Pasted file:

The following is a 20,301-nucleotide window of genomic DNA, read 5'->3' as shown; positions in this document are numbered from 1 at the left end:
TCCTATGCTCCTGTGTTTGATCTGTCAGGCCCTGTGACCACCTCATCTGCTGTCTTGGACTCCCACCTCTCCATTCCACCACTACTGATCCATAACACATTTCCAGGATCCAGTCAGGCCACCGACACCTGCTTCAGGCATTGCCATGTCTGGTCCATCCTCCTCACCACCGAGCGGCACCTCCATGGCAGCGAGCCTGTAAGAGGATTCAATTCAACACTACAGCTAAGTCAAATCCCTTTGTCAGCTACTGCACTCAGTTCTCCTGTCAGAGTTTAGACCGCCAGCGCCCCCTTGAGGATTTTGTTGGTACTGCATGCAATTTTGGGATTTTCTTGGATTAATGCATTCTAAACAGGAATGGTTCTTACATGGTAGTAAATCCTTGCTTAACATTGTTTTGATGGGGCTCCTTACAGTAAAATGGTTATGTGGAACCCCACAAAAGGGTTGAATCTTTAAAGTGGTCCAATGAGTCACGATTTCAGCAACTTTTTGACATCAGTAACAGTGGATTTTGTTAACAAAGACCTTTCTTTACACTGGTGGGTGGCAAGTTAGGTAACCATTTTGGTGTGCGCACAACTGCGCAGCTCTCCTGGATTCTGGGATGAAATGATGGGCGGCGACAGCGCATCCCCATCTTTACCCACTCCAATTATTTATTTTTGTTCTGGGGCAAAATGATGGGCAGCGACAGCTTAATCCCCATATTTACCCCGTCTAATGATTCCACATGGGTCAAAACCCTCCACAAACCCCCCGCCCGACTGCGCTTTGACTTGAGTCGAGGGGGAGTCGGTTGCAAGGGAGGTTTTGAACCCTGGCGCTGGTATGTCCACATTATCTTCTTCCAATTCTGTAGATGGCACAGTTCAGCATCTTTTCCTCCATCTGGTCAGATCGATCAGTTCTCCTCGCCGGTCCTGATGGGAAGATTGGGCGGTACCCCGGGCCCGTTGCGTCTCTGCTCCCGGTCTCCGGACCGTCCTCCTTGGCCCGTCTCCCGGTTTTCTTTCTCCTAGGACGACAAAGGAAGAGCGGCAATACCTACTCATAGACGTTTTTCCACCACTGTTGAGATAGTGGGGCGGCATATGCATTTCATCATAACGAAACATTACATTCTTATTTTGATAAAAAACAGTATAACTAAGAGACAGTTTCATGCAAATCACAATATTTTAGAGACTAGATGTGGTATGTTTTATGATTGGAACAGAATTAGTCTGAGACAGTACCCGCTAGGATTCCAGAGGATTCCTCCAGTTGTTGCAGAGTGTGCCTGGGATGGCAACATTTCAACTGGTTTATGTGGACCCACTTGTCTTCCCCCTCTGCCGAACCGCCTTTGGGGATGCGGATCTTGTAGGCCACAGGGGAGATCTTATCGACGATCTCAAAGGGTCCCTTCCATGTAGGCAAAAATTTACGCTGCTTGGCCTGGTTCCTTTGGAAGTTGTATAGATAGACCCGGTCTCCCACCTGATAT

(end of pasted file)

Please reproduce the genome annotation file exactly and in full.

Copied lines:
The following is a 20,301-nucleotide window of genomic DNA, read 5'->3' as shown; positions in this document are numbered from 1 at the left end:
TCCTATGCTCCTGTGTTTGATCTGTCAGGCCCTGTGACCACCTCATCTGCTGTCTTGGACTCCCACCTCTCCATTCCACCACTACTGATCCATAACACATTTCCAGGATCCAGTCAGGCCACCGACACCTGCTTCAGGCATTGCCATGTCTGGTCCATCCTCCTCACCACCGAGCGGCACCTCCATGGCAGCGAGCCTGTAAGAGGATTCAATTCAACACTACAGCTAAGTCAAATCCCTTTGTCAGCTACTGCACTCAGTTCTCCTGTCAGAGTTTAGACCGCCAGCGCCCCCTTGAGGATTTTGTTGGTACTGCATGCAATTTTGGGATTTTCTTGGATTAATGCATTCTAAACAGGAATGGTTCTTACATGGTAGTAAATCCTTGCTTAACATTGTTTTGATGGGGCTCCTTACAGTAAAATGGTTATGTGGAACCCCACAAAAGGGTTGAATCTTTAAAGTGGTCCAATGAGTCACGATTTCAGCAACTTTTTGACATCAGTAACAGTGGATTTTGTTAACAAAGACCTTTCTTTACACTGGTGGGTGGCAAGTTAGGTAACCATTTTGGTGTGCGCACAACTGCGCAGCTCTCCTGGATTCTGGGATGAAATGATGGGCGGCGACAGCGCATCCCCATCTTTACCCACTCCAATTATTTATTTTTGTTCTGGGGCAAAATGATGGGCAGCGACAGCTTAATCCCCATATTTACCCCGTCTAATGATTCCACATGGGTCAAAACCCTCCACAAACCCCCCGCCCGACTGCGCTTTGACTTGAGTCGAGGGGGAGTCGGTTGCAAGGGAGGTTTTGAACCCTGGCGCTGGTATGTCCACATTATCTTCTTCCAATTCTGTAGATGGCACAGTTCAGCATCTTTTCCTCCATCTGGTCAGATCGATCAGTTCTCCTCGCCGGTCCTGATGGGAAGATTGGGCGGTACCCCGGGCCCGTTGCGTCTCTGCTCCCGGTCTCCGGACCGTCCTCCTTGGCCCGTCTCCCGGTTTTCTTTCTCCTAGGACGACAAAGGAAGAGCGGCAATACCTACTCATAGACGTTTTTCCACCACTGTTGAGATAGTGGGGCGGCATATGCATTTCATCATAACGAAACATTACATTCTTATTTTGATAAAAAACAGTATAACTAAGAGACAGTTTCATGCAAATCACAATATTTTAGAGACTAGATGTGGTATGTTTTATGATTGGAACAGAATTAGTCTGAGACAGTACCCGCTAGGATTCCAGAGGATTCCTCCAGTTGTTGCAGAGTGTGCCTGGGATGGCAACATTTCAACTGGTTTATGTGGACCCACTTGTCTTCCCCCTCTGCCGAACCGCCTTTGGGGATGCGGATCTTGTAGGCCACAGGGGAGATCTTATCGACGATCTCAAAGGGTCCCTTCCATGTAGGCAAAAATTTACGCTGCTTGGCCTGGTTCCTTTGGAAGTTGTATAGATAGACCCGGTCTCCCACCTGATAT